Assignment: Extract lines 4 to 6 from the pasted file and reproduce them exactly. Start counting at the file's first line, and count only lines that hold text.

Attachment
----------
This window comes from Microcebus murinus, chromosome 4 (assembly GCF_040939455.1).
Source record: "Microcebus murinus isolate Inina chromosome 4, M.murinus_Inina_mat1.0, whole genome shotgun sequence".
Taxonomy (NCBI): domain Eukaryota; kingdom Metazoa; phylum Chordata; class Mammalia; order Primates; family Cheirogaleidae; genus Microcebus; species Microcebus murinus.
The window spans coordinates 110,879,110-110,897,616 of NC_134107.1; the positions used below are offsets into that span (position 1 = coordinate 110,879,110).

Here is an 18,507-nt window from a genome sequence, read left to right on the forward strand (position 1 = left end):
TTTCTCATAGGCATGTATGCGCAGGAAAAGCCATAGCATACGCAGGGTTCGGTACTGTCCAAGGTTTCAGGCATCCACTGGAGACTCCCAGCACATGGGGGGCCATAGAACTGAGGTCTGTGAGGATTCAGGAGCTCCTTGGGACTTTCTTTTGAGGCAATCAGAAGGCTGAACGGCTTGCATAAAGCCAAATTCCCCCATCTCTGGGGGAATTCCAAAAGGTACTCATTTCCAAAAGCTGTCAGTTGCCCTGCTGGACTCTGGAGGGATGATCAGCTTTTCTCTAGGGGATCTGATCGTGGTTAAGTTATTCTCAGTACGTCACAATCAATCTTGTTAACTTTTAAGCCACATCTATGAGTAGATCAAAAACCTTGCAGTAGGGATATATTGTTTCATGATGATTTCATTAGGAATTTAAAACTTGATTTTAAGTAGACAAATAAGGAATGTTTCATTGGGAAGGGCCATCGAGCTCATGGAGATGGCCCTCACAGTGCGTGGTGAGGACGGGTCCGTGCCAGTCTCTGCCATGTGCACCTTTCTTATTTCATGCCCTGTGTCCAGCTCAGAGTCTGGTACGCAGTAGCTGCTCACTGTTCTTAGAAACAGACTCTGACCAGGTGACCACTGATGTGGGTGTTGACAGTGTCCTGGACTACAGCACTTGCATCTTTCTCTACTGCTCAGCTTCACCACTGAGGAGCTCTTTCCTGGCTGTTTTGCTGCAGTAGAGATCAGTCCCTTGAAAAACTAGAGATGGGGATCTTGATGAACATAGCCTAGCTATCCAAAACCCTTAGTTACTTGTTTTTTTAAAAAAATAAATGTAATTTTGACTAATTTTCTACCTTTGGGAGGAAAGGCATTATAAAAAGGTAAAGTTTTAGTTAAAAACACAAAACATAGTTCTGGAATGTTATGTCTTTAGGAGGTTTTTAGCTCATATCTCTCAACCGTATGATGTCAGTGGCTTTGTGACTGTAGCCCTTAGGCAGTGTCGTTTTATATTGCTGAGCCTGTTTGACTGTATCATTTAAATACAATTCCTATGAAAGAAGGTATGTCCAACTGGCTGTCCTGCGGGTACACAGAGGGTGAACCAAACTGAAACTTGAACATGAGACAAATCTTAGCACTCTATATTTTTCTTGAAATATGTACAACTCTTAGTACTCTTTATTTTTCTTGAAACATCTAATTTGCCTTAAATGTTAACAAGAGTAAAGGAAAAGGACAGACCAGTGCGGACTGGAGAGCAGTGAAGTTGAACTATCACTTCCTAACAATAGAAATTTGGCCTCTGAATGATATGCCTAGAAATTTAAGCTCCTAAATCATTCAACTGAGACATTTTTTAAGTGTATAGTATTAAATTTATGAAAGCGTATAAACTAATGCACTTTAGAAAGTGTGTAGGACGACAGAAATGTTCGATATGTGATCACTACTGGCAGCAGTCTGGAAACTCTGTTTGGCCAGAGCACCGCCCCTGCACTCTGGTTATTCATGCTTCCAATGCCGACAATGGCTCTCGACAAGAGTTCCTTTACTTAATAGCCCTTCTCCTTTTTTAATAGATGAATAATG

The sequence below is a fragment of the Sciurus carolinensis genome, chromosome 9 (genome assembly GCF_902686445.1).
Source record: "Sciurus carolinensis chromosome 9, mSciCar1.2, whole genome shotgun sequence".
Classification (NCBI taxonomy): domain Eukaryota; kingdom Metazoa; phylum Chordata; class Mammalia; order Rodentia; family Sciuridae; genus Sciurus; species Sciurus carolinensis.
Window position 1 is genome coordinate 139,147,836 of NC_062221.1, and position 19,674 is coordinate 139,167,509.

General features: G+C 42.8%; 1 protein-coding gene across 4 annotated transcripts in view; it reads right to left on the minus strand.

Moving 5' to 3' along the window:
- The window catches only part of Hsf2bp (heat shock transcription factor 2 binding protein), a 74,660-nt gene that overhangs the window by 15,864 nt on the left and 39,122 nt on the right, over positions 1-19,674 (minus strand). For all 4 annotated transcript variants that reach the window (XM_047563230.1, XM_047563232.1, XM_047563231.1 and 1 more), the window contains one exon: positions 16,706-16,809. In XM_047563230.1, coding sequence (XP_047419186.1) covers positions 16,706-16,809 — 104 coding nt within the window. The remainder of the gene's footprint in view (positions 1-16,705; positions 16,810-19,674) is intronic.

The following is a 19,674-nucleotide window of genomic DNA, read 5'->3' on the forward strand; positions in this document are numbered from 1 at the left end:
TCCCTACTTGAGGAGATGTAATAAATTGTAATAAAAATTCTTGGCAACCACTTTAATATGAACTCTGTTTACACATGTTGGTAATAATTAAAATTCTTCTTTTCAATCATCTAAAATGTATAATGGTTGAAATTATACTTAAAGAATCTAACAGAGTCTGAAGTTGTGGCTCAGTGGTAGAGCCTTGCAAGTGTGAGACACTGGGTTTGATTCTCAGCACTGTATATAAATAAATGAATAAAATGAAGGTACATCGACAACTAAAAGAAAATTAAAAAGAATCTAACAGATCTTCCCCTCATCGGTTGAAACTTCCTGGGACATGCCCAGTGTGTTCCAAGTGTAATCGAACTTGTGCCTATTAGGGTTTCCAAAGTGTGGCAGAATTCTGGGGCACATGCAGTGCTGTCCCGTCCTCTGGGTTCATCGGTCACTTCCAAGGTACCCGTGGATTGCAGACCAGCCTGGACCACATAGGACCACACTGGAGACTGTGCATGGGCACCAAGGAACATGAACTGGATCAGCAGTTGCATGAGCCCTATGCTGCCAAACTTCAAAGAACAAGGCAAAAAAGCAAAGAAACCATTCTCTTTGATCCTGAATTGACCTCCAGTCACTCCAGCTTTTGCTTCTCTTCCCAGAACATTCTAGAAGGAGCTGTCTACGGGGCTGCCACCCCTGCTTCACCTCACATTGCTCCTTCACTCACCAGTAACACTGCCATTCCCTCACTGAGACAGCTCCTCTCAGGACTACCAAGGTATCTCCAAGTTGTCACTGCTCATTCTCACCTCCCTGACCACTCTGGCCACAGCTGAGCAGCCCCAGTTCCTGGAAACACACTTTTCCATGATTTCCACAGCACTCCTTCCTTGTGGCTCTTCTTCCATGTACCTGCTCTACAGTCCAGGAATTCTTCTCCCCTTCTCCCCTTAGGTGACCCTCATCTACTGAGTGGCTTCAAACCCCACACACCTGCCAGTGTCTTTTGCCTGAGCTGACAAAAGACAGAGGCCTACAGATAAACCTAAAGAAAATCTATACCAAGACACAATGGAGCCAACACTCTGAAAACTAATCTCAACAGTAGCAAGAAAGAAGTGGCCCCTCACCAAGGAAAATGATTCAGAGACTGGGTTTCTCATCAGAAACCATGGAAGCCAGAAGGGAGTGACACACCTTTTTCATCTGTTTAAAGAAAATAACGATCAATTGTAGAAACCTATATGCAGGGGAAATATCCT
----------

The window spans coordinates 110,879,110-110,897,616 of NC_134107.1; the positions used below are offsets into that span (position 1 = coordinate 110,879,110).

Here is an 18,507-nt window from a genome sequence, read left to right on the forward strand (position 1 = left end):
TTTCTCATAGGCATGTATGCGCAGGAAAAGCCATAGCATACGCAGGGTTCGGTACTGTCCAAGGTTTCAGGCATCCACTGGAGACTCCCAGCACATGGGGGGCCATAGAACTGAGGTCTGTGAGGATTCAGGAGCTCCTTGGGACTTTCTTTTGAGGCAATCAGAAGGCTGAACGGCTTGCATAAAGCCAAATTCCCCCATCTCTGGGGGAATTCCAAAAGGTACTCATTTCCAAAAGCTGTCAGTTGCCCTGCTGGACTCTGGAGGGATGATCAGCTTTTCTCTAGGGGATCTGATCGTGGTTAAGTTATTCTCAGTACGTCACAATCAATCTTGTTAACTTTTAAGCCACATCTATGAGTAGATCAAAAACCTTGCAGTAGGGATATATTGTTTCATGATGATTTCATTAGGAATTTAAAACTTGATTTTAAGTAGACAAATAAGGAATGTTTCATTGGGAAGGGCCATCGAGCTCATGGAGATGGCCCTCACAGTGCGTGGTGAGGACGGGTCCGTGCCAGTCTCTGCCATGTGCACCTTTCTTATTTCATGCCCTGTGTCCAGCTCAGAGTCTGGTACGCAGTAGCTGCTCACTGTTCTTAGAAACAGACTCTGACCAGGTGACCACTGATGTGGGTGTTGACAGTGTCCTGGACTACAGCACTTGCATCTTTCTCTACTGCTCAGCTTCACCACTGAGGAGCTCTTTCCTGGCTGTTTTGCTGCAGTAGAGATCAGTCCCTTGAAAAACTAGAGATGGGGATCTTGATGAACATAGCCTAGCTATCCAAAACCCTTAGTTACTTGTTTTTTTAAAAAAATAAATGTAATTTTGACTAATTTTCTACCTTTGGGAGGAAAGGCATTATAAAAAGGTAAAGTTTTAGTTAAAAACACAAAACATAGTTCTGGAATGTTATGTCTTTAGGAGGTTTTTAGCTCATATCTCTCAACCGTATGATGTCAGTGGCTTTGTGACTGTAGCCCTTAGGCAGTGTCGTTTTATATTGCTGAGCCTGTTTGACTGTATCATTTAAATACAATTCCTATGAAAGAAGGTATGTCCAACTGGCTGTCCTGCGGGTACACAGAGGGTGAACCAAACTGAAACTTGAACATGAGACAAATCTTAGCACTCTATATTTTTCTTGAAATATGTACAACTCTTAGTACTCTTTATTTTTCTTGAAACATCTAATTTGCCTTAAATGTTAACAAGAGTAAAGGAAAAGGACAGACCAGTGCGGACTGGAGAGCAGTGAAGTTGAACTATCACTTCCTAACAATAGAAATTTGGCCTCTGAATGATATGCCTAGAAATTTAAGCTCCTAAATCATTCAACTGAGACATTTTTTAAGTGTATAGTATTAAATTTATGAAAGCGTATAAACTAATGCACTTTAGAAAGTGTGTAGGACGACAGAAATGTTCGATATGTGATCACTACTGGCAGCAGTCTGGAAACTCTGTTTGGCCAGAGCACCGCCCCTGCACTCTGGTTATTCATGCTTCCAATGCCGACAATGGCTCTCGACAAGAGTTCCTTTACTTAATAGCCCTTCTCCTTTTTTAATAGATGAATAATG